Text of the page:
Readers’ Pick: North Haven Gardens boasts a staggering array of plants and a knowledgeable approach fit for green thumbs and novices alike.
The name says it all: Hollywood glam located in the heart of downtown Dallas. This California import eschews our city’s traditional tastes and exudes a swaggering rock-star vibe featuring exclusive lines such as Rick Owens and Commes des Garçons as well as more common contemporary designers such as D Squared and Paul Smith. This is where you’ll find that black lamb fur biker jacket you never knew you needed.
Readers’ Pick: Neiman Marcus has been dressing Dallas’ finest families for 107 years. Its luxury menswear selection is peerless.
If Goldilocks had a leaky faucet or needed a new grill, she’d head straight for Elliott’s. Its just-right size and selection doesn’t overwhelm or disappoint. And if you’re not sure exactly what you need, that’s no problem. The attentive staff will happily point you in the right direction, even if it’s to another store. On a recent trip, we overheard one satisfied shopper remark, “That sure was easier than Home Depot.” Exactly.
Readers’ Pick: Elliott’s Hardware
You just remembered your friend’s birthday dinner is in two hours, and you don’t have a gift or card. Where to get all of the above in one fell swoop? You guessed it: our favorite floral shop. Choose from ready-made European-style arrangements and plants, pick up a sweet card to pen a memorable message, and add a delightful-smelling Tatine candle, and you will be the belle of the birthday dinner.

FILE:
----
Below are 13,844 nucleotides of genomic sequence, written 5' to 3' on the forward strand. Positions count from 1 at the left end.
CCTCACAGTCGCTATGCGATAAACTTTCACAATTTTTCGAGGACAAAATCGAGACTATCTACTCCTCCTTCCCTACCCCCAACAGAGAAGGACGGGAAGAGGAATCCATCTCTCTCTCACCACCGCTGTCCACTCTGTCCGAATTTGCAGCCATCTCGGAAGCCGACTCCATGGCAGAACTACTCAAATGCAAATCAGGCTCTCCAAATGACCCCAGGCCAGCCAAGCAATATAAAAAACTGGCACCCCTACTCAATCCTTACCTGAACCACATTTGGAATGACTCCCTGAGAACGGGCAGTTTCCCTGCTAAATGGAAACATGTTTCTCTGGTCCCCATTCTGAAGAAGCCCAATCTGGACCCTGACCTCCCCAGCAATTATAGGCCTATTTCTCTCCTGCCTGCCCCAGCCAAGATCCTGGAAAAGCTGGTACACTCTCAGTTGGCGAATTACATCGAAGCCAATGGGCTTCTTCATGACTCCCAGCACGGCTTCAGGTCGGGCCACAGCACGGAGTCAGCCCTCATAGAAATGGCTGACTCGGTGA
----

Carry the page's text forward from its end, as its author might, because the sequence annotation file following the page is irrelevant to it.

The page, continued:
Readers’ Pick: Dr Delphinium Designs and Events has won hearts with picturesque arrangements and sweet extras like cookies and macarons.
Sure, you can find the standard museum shop trinkets and souvenirs like DMA-branded coffee mugs and key chains, a wide array of prints, and art postcards. But don’t overlook the shop as a source for unique and interesting gifts. We love the Alessi kitchen accessories and Bark chocolates for the foodie, the nice selection of Faber-Castell art supplies for the budding artist, and the vast library of art books for the coffee table book enthusiast.
Readers’ Pick: Perot Museum of Nature and Science boasts sneakily educational finds for kiddos plus a good selection of stuffed animals and wacky decor.
Let’s say you’re a person with discerning taste and a sense of fun. Maybe you’re not wild about spicing up your parlor with the same furnishings and accessories that your neighbors have. Point the car toward the Design District and prepare to be dazzled by an array of treasures from all around the world. Side tables from India mix with European drawings, fun textiles, and lovely lamps. Even better: owner Michelle Nussbaumer will regale you with fascinating tales about life, travel, and style.
Readers’ Pick: The Gypsy Wagon carries Alexandra Ferguson’s adorable eco-friendly pillows so you can make a big, low-impact statement.
This shop’s name says it all: Tiffany Taylor Lapidus travels the country looking for antiques to transform with a little TLC in her Design District studio. The front of the shop features styled vignettes, but the back warehouse is where you can discover pieces just waiting to be remodeled to fit your vision. For some extra inspiration, check out the store’s Instagram, @ScoutDesignStudio.